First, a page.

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Abilene Reporter News Newspaper Archive: April 14, 1944 - Page 1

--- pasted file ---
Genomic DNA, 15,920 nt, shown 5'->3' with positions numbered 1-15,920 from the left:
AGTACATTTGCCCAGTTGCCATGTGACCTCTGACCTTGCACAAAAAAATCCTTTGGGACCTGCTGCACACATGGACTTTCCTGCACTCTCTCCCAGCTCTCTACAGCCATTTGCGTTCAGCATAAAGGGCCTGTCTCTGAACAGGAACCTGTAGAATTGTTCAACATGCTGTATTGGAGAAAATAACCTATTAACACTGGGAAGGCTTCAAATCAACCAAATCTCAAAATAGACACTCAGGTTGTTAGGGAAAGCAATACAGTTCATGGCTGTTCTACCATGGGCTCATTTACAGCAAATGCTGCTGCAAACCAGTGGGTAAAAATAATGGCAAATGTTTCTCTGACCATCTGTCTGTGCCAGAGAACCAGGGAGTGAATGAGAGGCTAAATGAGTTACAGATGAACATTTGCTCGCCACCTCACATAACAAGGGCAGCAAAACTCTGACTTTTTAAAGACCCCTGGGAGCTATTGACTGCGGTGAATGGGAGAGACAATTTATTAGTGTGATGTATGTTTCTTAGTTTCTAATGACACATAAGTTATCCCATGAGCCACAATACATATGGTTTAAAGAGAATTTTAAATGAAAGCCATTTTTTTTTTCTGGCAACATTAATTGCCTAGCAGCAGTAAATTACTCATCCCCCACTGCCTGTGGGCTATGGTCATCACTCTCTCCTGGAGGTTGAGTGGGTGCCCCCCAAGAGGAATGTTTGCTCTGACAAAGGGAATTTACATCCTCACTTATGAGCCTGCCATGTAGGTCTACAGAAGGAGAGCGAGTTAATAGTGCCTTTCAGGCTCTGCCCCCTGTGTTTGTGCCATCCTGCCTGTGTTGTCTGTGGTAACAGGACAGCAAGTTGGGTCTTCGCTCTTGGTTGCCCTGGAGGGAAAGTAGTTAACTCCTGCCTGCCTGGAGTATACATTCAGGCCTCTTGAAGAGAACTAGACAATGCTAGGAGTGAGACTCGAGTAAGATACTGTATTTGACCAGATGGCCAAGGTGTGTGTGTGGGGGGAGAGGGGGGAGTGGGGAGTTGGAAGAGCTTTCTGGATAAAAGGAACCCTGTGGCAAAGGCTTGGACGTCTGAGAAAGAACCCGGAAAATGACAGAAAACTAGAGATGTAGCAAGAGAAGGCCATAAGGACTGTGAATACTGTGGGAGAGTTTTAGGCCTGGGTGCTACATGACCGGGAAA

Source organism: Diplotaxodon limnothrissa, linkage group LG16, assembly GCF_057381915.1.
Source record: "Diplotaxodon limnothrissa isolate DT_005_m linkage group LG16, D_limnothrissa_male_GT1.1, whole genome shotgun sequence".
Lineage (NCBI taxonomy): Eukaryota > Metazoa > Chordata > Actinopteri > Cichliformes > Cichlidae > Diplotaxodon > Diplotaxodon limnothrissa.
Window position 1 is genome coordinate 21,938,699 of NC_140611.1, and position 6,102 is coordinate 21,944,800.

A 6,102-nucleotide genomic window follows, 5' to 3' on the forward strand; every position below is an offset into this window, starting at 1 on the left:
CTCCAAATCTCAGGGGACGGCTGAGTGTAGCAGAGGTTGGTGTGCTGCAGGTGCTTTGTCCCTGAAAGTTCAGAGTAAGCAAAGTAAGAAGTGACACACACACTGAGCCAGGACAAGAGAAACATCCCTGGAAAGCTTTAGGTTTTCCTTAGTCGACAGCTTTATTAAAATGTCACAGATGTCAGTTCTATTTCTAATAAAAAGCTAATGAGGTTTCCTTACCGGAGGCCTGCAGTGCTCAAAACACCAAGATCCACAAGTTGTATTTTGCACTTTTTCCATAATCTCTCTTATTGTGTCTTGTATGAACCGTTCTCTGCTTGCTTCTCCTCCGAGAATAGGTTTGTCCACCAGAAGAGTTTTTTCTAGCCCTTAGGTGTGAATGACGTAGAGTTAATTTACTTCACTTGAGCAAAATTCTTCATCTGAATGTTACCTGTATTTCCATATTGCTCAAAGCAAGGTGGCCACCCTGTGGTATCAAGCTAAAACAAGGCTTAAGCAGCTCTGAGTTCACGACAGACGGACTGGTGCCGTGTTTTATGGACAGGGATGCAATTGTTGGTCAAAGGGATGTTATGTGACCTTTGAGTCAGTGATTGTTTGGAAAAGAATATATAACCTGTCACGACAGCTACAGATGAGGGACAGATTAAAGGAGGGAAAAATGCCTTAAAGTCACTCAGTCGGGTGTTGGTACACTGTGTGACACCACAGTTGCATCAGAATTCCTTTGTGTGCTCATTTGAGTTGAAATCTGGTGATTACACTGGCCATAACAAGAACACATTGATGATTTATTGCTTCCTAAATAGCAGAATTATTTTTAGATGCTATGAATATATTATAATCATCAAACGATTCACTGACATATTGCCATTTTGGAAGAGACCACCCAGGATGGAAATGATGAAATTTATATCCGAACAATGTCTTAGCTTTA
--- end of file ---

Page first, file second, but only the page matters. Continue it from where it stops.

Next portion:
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   Abilene Reporter-News, The (Newspaper) - April 14, 1944, Abilene, Texas                                BOND BOX SCORE Pearl Harbor -VV I April Quota April MORNING' VOL. LXIII, NO. 303. A TEXAS NEWSPAPffl WITHOUT OR WITH OFFENSE TO FRIENDS OR FOES WE SKETCH TOUR WORLD EXACTLY AS IT ABILENE. TEXAS, FRIDAY MORNING, APRIL 14, 1944-TWENTY PAGES LI. GLENN C. BUSSARD BIG SPRING FLIER, MINUS (EG, ;FLIES BACK SAFELY BY BRUCE FRANCIS' Reporter-News Staff Writer TEMPLE, April Second Lt. C. Blissard, son of G. C. Blissard, owner of a Big Spring gro- cery, has official proof that a pilot minus one leg and with the. oilier leg shattered by enemy shell fire, can bring a Flying Fortress safely Jiack to its base. 'young lieutenant, co-pilot of R just that after a 20 mm. cannon shell from a 'German plane had all but severed his right leg and had left the left leg useless. 'That was Oct. 5, and. since irife-annyiBUrgeons-havf; patched the shattered If It leg arid have built ah artificial' one" the one that, was virtually blown off above the knee. Shortly before leaving McCloskey hospital; where he has been a -patient since Isst November, for the army's rehabilitation center, San Antonio. Lieutenant Blissard said he hoped ngflin to be assigned to duty as co-pilot of a Fortress. "Sure, T could carry out .the duties ;ff a the Big Spring youth lidded. IJeutenant'Biissard's story ot the mission that' has left him a cripple for life follows: "It was over Northern Italy. We had completed our mission and had jlarted home when a 20 mm. shell hit in my compartment. I looked down and there was my right leg all but severed, and my left leg was shattered. I put a tournaqiift on the right leg and went on about ray business as co-pllot. "Shortly after this the pilot want- en mo to take over, and it was then that I pointed to my legs. I called up the bombardier and he put a tournaqoet on the other leg. Alter lhat Ihe plane's radio went out and pilot had to go fix It. I flew Ihe Vjane, the "Wolf for live or 10 minutes while the pilot was working on the radio. "Only three motors had been functioning almost from the start the mission and we were low on gasoline. We decided "to set the plane tloWn on -an air- field in Sar- dinia. We didn't know whether the Italians on Sardinia were friend- ly or were our enemies. This was only a day or two after Italy's sur- "I helped land the ship and once on the ground, they took me to an Italian naval hospital- where my right leg was amputated and first aid given the other." "The Wolf Pack." was the lirst "merican plane to land on 'Sardinia end its crew was credited, with cap- ture of the Island. For his devotion lo duly on this mission, Lieutenant Blissard was awarded the Distinguished Service jCross, and before leaving Sardinia Tie received an official citation from commander of Ihe llallan air force In Sardinia. Lieutenant Blissard's squadron commander also gave him R special citation for heroism. The Big Spring officer has been nward- -jri the Purple Heart, the Air Medal, fnd wears three stars on his cam- paign medal, each rcprescnling a major engagement. He is credited Condition Colorado City Flier Improved COLORADO CITY, April operation on ZA. Charles Earnest Porter, 21, at Larson Gen- eral hospital in Atlanta, Ga., where he was rushed by plane after he >-as critically hurt In a crash land- ?.ig at Morris field, N. C. Tuesday, p uas apparently successful and the young filer was reported in an Im- proved condition tonight, according to Martha Earnest, an aunt, ot Col- orado City. was advised ol the Ruth's Improvement by her broth- er, Joe Earnest, who took a plane to Atlanta this morning. The aunt quoted her brother -as saying In R Ions distance call fit' p. m. today Lieutenant Porter's injury to hU left eye. with seven sorties over enemy ter- ritory. Lieutenant Blissard, a graduate, of Big Spring high school, enlist- ed as an aviation cadet in Febru- ary, 1942, anti was called to duty the following March and.was com- missioned at Pamya, March He went overseas last June. Lieutenant Blissard is a member of Abilene post No. 2012 of the Vet- erans of Foreign He had seen one of the letters the Abilene post sends overseas men and wrole in for, an. application for membership, "f belleyerthe VFW will be one of the'largest' Veterans organizations in the V: S! after this 'tha lieutenant added. Sylvester Flier f Reported Lost SYLVESTER, April Truett O. Dickerson, 27, has been missing1 in action over Yugoslavia since March 17. his wife, the former Annie Dee Watson ot Sylvester, has been informed by the War depart- ment. Sergeant Dickerson, ihe son of Mr. and Mrs. Lea DIckerson of the Newman community, was top gun- T. O. DICK.MSON ner on -a fortress based in Italy. He had been oversees slightly over a month. Stationed in New York before go- Ing overseas, Sergeant Dlckerson received his gunner's wings 'from Tyndell field, -Ha., in September 1943. Mrs. DicJterson Is the daughter of Mr. and Mrs. Jim Watson of Sylvester. Planes of Italy Blast Hungary ALLIED HEADQUARTERS, Na- ples, April 13 the an- nounced intention of the Allied Forces to destroy all (hat Is. left of German alrpower, Liberators and Flying Fortresses of the U. S. 15th Air Force attacked aircraft factor- ies and integrated airdromes at four points In Hungary today. The daylight blows followed new attack on the Hungarian capi- tal of Budapest by RAP Welling- tons from this theater early today, which itself came after an American daylight raid on Wlensr-Neustadt, Austria, from Itaiy yesterday. The American heavy bombers, es- corted by Lightnings and Thunder- bolts, bombed a Messerschmltt fac- tory, an airfield and a railroad car and machine worVs at Gyor, TO miles from Budapest on the main line to Vienna, and struck for the second time at the Toko) airfield and assembly plant H miles south- west of Budapest, Pras (AP) United Prm (Uf.l PRICE FIVE CENTS Demand Exports to Nazis End Reds Nearing Sevastopol Push Ahead LONDON, Friday, April 14 Red army drove within 25 miles of Sevastopol today in the seventh day of a thunderbolt reconqucsl of the Crimea that yesterday brought the fall of (he big ports of Feodosiya and Yev- patoriya and the capital city of Simferopol and herded the shattered German .and Ro- manian forces into the south- west quarter of the peninsula, the Russians announced. More than 600 other Crimean were taken Thursday by three speedy Soviet columns, and great additions were made to a bag of war prisoners that already totalled Wednesday Soviet communique said. No totals were given on the enemy dead, but com- muniques listed specifically Wednesday and Thursday and told of other high but uncounted casual- tics out of the German-Rumanian forces estimated once to have numbered about A lite .Moscow dispatch said the Russian troops were speed- ing within 25 miles of Sevasto- pol without specifying t Ji e nearest point, and said tbe re- maining Axis forces were in mad flight to Sevastopol and Yalta in what seemed to be a hopeless effort to escape. Premier Marshal Stalin himself announced the capture of Feodo- siya, Yevpatoriya and Simferopol In three successive orders of the day. Moscow's cannon roared In-an un- precedented victory, salute of 7.- rounds. .On- the other far-flung Russian battle .sectors there was a com- parative pause except southwest-of Odessa, where the Russians an- nounced capture of Oyidiopof' aijd drove the Germans broad Dnestr es'tuary. Some remnants of the rouled enemy 'remained on the east bank under a ceaseless fire, (he Soviet communique said, while those who had crossed to Cela- tea-Albi (Akkerrrian) and Bu- gaz were being bombed day and nijhl. Soviet planes blew up liro Irains and wrecked 100 trucks on the west bank and sank several launches and pontoon bridges as the Germans fled across the estuary, Moscow's account said. Stalin described Simferopol, tl.. capital, as "the main strong point of the enemy defenses guarding the pass to the ports of the southern coast of the Crimean peninsula" suggesting that the way now stood wide open for an historic vengeance at Sevastopol. The Axis troops have been broken and routed from the strong- est of their successive lines 'of de- fense and more than one-fifth of the original garrison, estimated at about Germans and Ru- manians, already have been cap- tured, with .thousands of others slain. Thomas Rules (or Abilene Realtors Judge Owen Thomas in J04th dis- trict court yesterday adjudged that Osborne A; Young, Abilene real estate agency, had been legally em- Ployed to sell a 12.000 acre tract of land for the A. C. Brcden estate ant) decreed the commission must be paid them. fee The Judge's order followed a suit yesterday in which four principles were involved on a question M to whether the Abilene realtors or H. B. Furr. R Brcckcnridge renl estate agent, should have made Hie sale lo W. M. Chanev of Port Worth Judge Thomas' decree abo carried a clause deducting from the commission prici of for attorney who acted as sn interpleader, In the suit. Jap Island Dead Top U. S. Totals By LEONARD MH.LIMAN' Associated Press War Editor American bombers, flying within 450 miles of Japan proper, attacked four Kurile Islands Wednesday in their most extensive raids atone the northern road to Tokyo. The long flljhlj through i break In the usual North Pacific lag stood out In the Oriental Mar developments which Included an announcement that more Japanese dead lure been counted on Pacific Islands In recent months than alt known American Army fatalities for the entire war. On the same day 200 Allied planes attacking Hollandla, Dutch New Guinea, on the southern flank of the 4.000 mile long Pacific theater, shot down eight Japanese interceptors, sank a cargo ship and left, nine- others In flames. The crumbling enemy base was torn by 322 tons of explo- sives. Three Allied and three Japanese planes shot down In a raid on Wewak, another battered New Guinea base. Truk was bombed, for the ninth lime this month and Pualwat atoll lying in the.Eastern Carolines between the strongholds of Truk anti Falau, was raided by South Pacific bombers for the first time. Otiier development! Included the crowning of a new air American and Chinese fains In Burma, and bolh British and Jap- anese reports of successes in India. All planes returned to their Aleutian island bases from the Kurlies, Adm. Chester w. Ntoiltz announced yesterday, in reporting the new sorties. Nine attacks have been made this week on the Island chain. Secretary of War stlmson announced that Japanese are known to have ueen killed In recent months on Pacific Islands from the Mar- shalls to New Guinea. The flgure.doesn't include those given mass burials by their own comrades, the crews and troops lost aboard hundreds of ships sunk, those killed In. bombing raids, nor the thousands slain In Burma and India. In another announcement sflmson listed American soldiers as killed In all theaters since Pearl Harbor. Japanese troops in India have almost surrounded the British base of Implial. Tokyo radio claimed they were attacking from two directions nlthin three miles of the town and trying to sever the only remaining trail. But In the strategic area to the northwest, the British reported they were making progress in. cleaning up some of the Japanese roadblocks near Kohima. There the invaders are driving toward Dimapur and the Bengal-Assam railway supplying U. Gen. Joseph W. Stllwell's North Burma troops.1. Moving down the hills flanking Mogaung valley, Stllwell's Chinese and American jungle fighters captured (wo more villages. lorontd Gets Rumor Such a transmission had not been heard on regular German slalions, raking a question as lo Its authen- tlcity. The' Germans In the past have repeatedly issuea fate warn- ings of invasion in an effort to trick patriots amcng the captive peoples inlo exposing themselves prematurely. The AlUes have warned the con- tinental underground, however, against such tactics 9nd are using the radio steadily as a weapon in the pre-lnvaslon war of nerves. The report of a Canadian-led In- vasion below Calais might have been transmitted from an Allied station in an effort to see what Nazi maneuvers would be carried out to meet such a thrust. Prime Minister Churchill warned the Allies In a speech March that "In order to dcclve and baf- fle the enemy, as well as to exer- cise the (Allied) forces, Ihere will be many false alarms, many feints and many dress rehearsals.'' There was no Allied confirmation of the purported enemy statement. (In Washington there was no signs of special activity in the War Department and OWI monitors lis- tening to German newscasts on the usual channels reported hear- ing nothing concernir.g an Inva- sion.) The fact that the report was heard only In a few places In Cana- da led to some belief that the broadcast might have been some kind of a hoax. A message sent to Ihe dominion meteorological bureau at Toronto TORONTO, April purported German short wave broadcast heard by at least three Canadian stations to- night said that "an invasion force headed by Canadians" was making a landing on the Nazi-occupied French coast south of Calais. Receivers of the. Toronto an airfield near Toronto station in London, Ont, reported pick- ing up the broadcast. from a norlhem weather station reported receipt of broadcast saying a landing on the French coast had been made by troops including a large number of Canadians. The re- port said Ihe broadcast was receiv- ed on a wave lenglh of 27.64 mega- cycles. (The wave length of 27.64 mega- cycles Is not a Berlin frequency, but there Is a German station near that Britain Fails to Hear Fake Report LONDON, Friday, April 14 The purported German shortwave broadcast lelliilg of a Canadian-led landing on Ihe French coast ap- parently was not heard In Britain Authoritative quarters doubted the authenticity, 'which was hcarc by several Canadian stations. Knox City Copper Mining Progresses KNOX CITY, April 13 Robert C. RedfMd, U. S. Bureau of Mines after a two-day visit ol Inspection of copper pnwtbUltlrs near here declared: "I am more than grati- fied at the progress being made west of Knox City In mining copper and am happy to say Ihe company has Its project ahead of a rigid schedule." Great Western company lias It.s project to a point where I In cans and scrap Iron cannot only be plat- ed Into copper, but the company leaching vats are turning out a high- grade copper concentrale. E. E. Matthews, Snydcr. financial agent and public rclallon5 chief of the company, accompanied nedfield on the Inspection trip. Axis Targets GefTwo-Way Air Attacks LONDON, Friday, April H Great American air armadas totaling nearly combers and fighters from iases in both Britain and Italy smashed at the Axis by Jaylight yesterday and they Nad scarcely quit the skies be- fore the RAF sent out anoth- powerful force of heavy aombers to carry on the his- toric non-stop bombing of Eu- rope. The big British Lancaslers and Hallfoxes crossed the east coast during the night In a steady pro- cession. These heavyweights were preceded by smaller RAP groups wlilcli hearted toward the Reich even while sonie American units still were returning. The U. S. daylight operations, In which a record number of Britain-based fighters engaged, In addition to Fortresses and Libera- tors of the Eighth Air Force In Britain and the 15th Air Force In Italy, were directed at aircraft and Industrial centers deep in south- western Germany and In Hungary. Between 150 heavy bombers from Britain plastered aircraft plants at Augsburg and Obcrpfoffenhofen, force In- slallalions at Lechfeld and the big ball bearing work! at all In Germany- while another sltonj force of perhaps 500 big bombers from Italian basts smashed a Mrs. serschmilt factory at Gyor, about 10 'miles northwest of Budapest, A total .-sttiiUvy bombers and eight fighters failed to return to'Oielr Brltlsh.bRsos, the army nounced. A grant! total of at least 134 Nazi planes were deslroyed In the on the ground in the corh- op the" Eighth, tricl" Fifteenth O. S. Air blncd Ninth Forces, It was announced. Thirty-one of Ihese were shot down by the American forces slrlk- ing from bases In Italy while the heavy bombers attacking from Bri- tain with what were officially de- scribed 05 excellent results ac- counted for 25 and tlielr fighter es- corts nallel 51 on the v ing and at least 27 on the ground A new cycle of night 'operations by the RAP was indicated as the Frankfurt radio warned Germans before midnight: "Acting, Achtung Single enemy planes are approach- Ing Northwestern and Western Germany." The Bordeaux radio let! the air abruptly shortly after 1( p. in. 'A tremendously powerful flfhlcr support was provided for the bombers fljlnf from Bri- tain, irflh more than Mus- sangs, Thunderbolts and Ujlitn- Ints of ftic V. S. Eijhlh and Ninth air forces In action. Of the enemy planes shot down the fighters accounted for 51, while the gunners on the bombers 25. The fighter pilots also destroyer, "a large number" of planes on the ground, (lie war bulletin said. Ickes Asseris WRA Won't Seek Revenge SAN FRANCISCO, April 13 If Sharply critical of "the vindictive blood-thirty onslaughts of profes- sional race mongers." Secretary of tho Interior HaioM L. Ickcs de- clared the agency entrusted with the resettlement of Japanese In this country "will not be con- verted inlo an Instrument of revenge or mrlal warfare." Ickes now heads Ihe War Relo- cation authority which has charge of Japancfc resclllemfnl and segre- gation U.S., BRITAIN JOIN IN SHOWDOWN, OTHER ACTS LONDON, April United States and Brit- in concert before the opening of ihe western front to choke off neutral trade with for a showdown with Sweden tonight on that nation's export of war materials to the Reich. This further demonstration of a new "get tough" policy swiftly followed protests against increased chrome shipments from Turkey to Germany and Hie seizure by Spain of Allied oil slocks at Teluan, Spanish Morocco. The economic isolation of Eire was tightened. Delivery of the British- American, note concerning Swedish trade with Germany by U. S. Minister Herschel V. Johnson at Stockholm thus put the fourth blade in U. S. Secretary of State CordeJl Hull's new program. The Swedes' recently-renewed trade pact with Die Germans pro- vided a reduction In Iron, steel and baflbcarmg deliveries. The Allies new are exerting pressure for a maximum shut-off of supplies to Germany to cripple Hitler's war machine as the climax of the war approaches. Neulral reports to London Indicated that the Germans were not faking the Allied moves lying down and were sending dele'gallons to Turkey and Portugal to preserve or boost purchases. The Berlin radio broadcast a dispatch bj Georj Schroeder which was an Implied threat to neutral nations th- ing away to the Brlllsh-Amerl- cun demands. Declaring tliat "one-sided eco- nomic support of A belligerent party means end of the broadcast said that "England and America with their present pres- sure, for which Hull fired, the sturt- ingiflipt, pursuing: their pbtlcy'-'wlth old .The moves were made amid con- ferences'here" between' U, "s. Underi secretary 6f stale Edward R. Slet- jlnius Jrv.'and British foreign offl- cia.lv Indications Itiat Prime Minister Churchill soon would en- dflrse publicly 'secretary of State' Hull's declaration' ngalnct neutral e'conbmio dealing with [he enemy. The United Stales and Britain protested In strong language bolh an Increase In chrome shipments from Turkey to Germany and seizure by Spain of Allied oil stocks at Tehmn, Spanish Morocco. The oirque'stlon Is still under discussion. Unless the chrome shipments are sliarplj curlalled or hailed. It Is quite likely that the Al- lies will reconsider their entire trade policy with Turkey in ail- dlllon to the recent suspension of lend-lMss shipment of arms to that country. Eire's isolation lightened per- ceptibly. The British reported that steamship service with Eire would be curtailed "drastically" after April This may precede cur- tailment of trade between Eire and the rest of the world. Post Office Roof Airports Proposed WASHINGTON, April 13 -MV- A plan to put alrport.i on the rcofs of post offices throughout the coun- try may be tried In Ohio, Michi- gan and Indiana after the war. Ofliclnk of the public buildings administration said the three mid- dlcweslern states were being eyed as Initial locations for this swift mall service. W. E. Reynolds. PBA commis- sioner, rikclwcd the program   and row 12 S5 tempera'1 rej to 9 p. m. dale fast feat: FIRST WOUNDED ARRIVE AI TEMPLE HOSPITAL FROM ANZIO BEACHHEAD Samrl lait ft.07. Sqnrhe IhU moinlnjt: TilO. Sdntel Unliht: R.QX. W) i Myers went Into Amlo with the the Anzio! second wave of Invaders, Jan. 22, TEMPLE. April 13 wounded men from beachhead In Italy arrived a> the trocps found lit- Closkey General hospital tonight' 'If oue In and wai with stories of a landing operation that was easy and a holding opera- tion that was tough. Among the wounded was one vic- tim of the bombing of the beach hospital st Anzio Feb. 7. He was Pvt. Harlan Myers of Scmlnole, Okla., fighting with the 82d airborne division. At 9 a.m., on Feb. 1, reveUed injury from a shell fragment and sent to the hospital. At 5 p.m. German bombs rained down on the hospital, killing more than 20 pa- tients and creating a scene of the greatest confusion, Myers said. "ft tore up the hospital pretty he safd. "I got U more badly, Ijornb fragments. In almost every part ol my body." I.I. Harold C. Bern olds of Itoltls, Okli, whose wife now lives at Winkle, Trias, went inlo Anzlo with Ihe 179th In- fanlrjr of the division on the foorlh diy. "The (hird division had made tbe beachhead and then three regiments of the 45th folicwtrl in to support the T-lcnt. Remolds said. "It was a fine amphibfaa; operation, (ml we didn't hit anything when we Reynolds was hit by 83 fire Iran a German tank Fej. 17, the shell slipping oft an elbow. 'The he said, "was close to the beach. The Germans couidn't help hlufng It." Remolds, v.'ho won his promotion frcm sergeant on Ihe battlefield fays that the German.'! hold ill the high ground in Italy and povius greatly superior making the Allied Job doubly Another veteran from Anzio vns Pvt. Raymond Farr of Texarkana, also with the 32nd airborne, who lost his left leg mid one linger in a mine field near the beach. "I wn on patrol Jan. 29, sonn ifter we hit Ihe beachhead, when I stepped on a mine. One of my buildlrs. Albert BaM, came to hflp me and he lot It, too. I was there two hours be- fore help rame. I was unable (o apply a tourniquet to my leg; I jull nscd salfi powder and wilted." Pfo. James D. Vargvu of Athol, Kansas, with the 36th engineer! was loatiir.g a truck at the airfield at Jan. 23 when an' aerial hit near him and blew off his left leg. aerial bombs dealt much rtsmnfc In recent months In Italy, fcveral of the returning veterans reported. Several more veterans of Texas' division arrived in tonight's convoy, which was welcomed before the men were unloaded at the hos- plldl, by Movie Stars Gale Soner- gard and Martha O'Driscoll. The two stars went through the hospital car and chatted wllh every wounded soldier. Heeding the 36th division delegation on the train waj Capt. Homer M. Spcncc of Sny- der, dubbed In a correspond- ent's story from rtaly some months ago "the llghtin'est Tesan In the 36th." Spence, A farmer who com- manded Company F of Ihe H2nd infantry, is lookir.R for- ward lo a reunion ttith his wile and three small sons. He was wounded In (he left arm and left hip by machine gun fire near San Pelro. Italy. Nov. 29. "We were In a defensive posi- tion and 1 was on an observation post. I was pointing out R machine gun position to my men when a machine gun bullet got me." In this particular operation, Cap- lain Spcnce's raiding party look 53 German prisoners without tiring a shot, "We had poured 250 rounds of mortar fire into the enemy position before we attacked. Then a rifle platoon under Lieutenant Gamhim, new replacement in our outfit fiuni either Ohio or Indiana, moved in and took the position and Ihe pris- oners without firing A Lt. Leonard Spenre of Snrder, the captain's brother, also with the is a prisoner of war in Ger- many, Sgt. Claude E. Scot', of Com- pany F. 143rd infantry, also 3Sth division, lost his right hard and the Index flr.ger on his left when he ran Into enemy machine gun and mortar [ire near San Pietro Dec. g. "We were close enough to the German lines th.it they were throw- ing hand grenades at us. A grenade got my hnr.d; mortar fragments hit me In the shoulder and head." Scott's wife Is a teacher In the Norih Sid? fchool at Vemon. H was (he opinion of all the casualties from Italy that tha Germans holr] the whlphand In Italy with piny advantage of position and with superior, numbert on all fronts.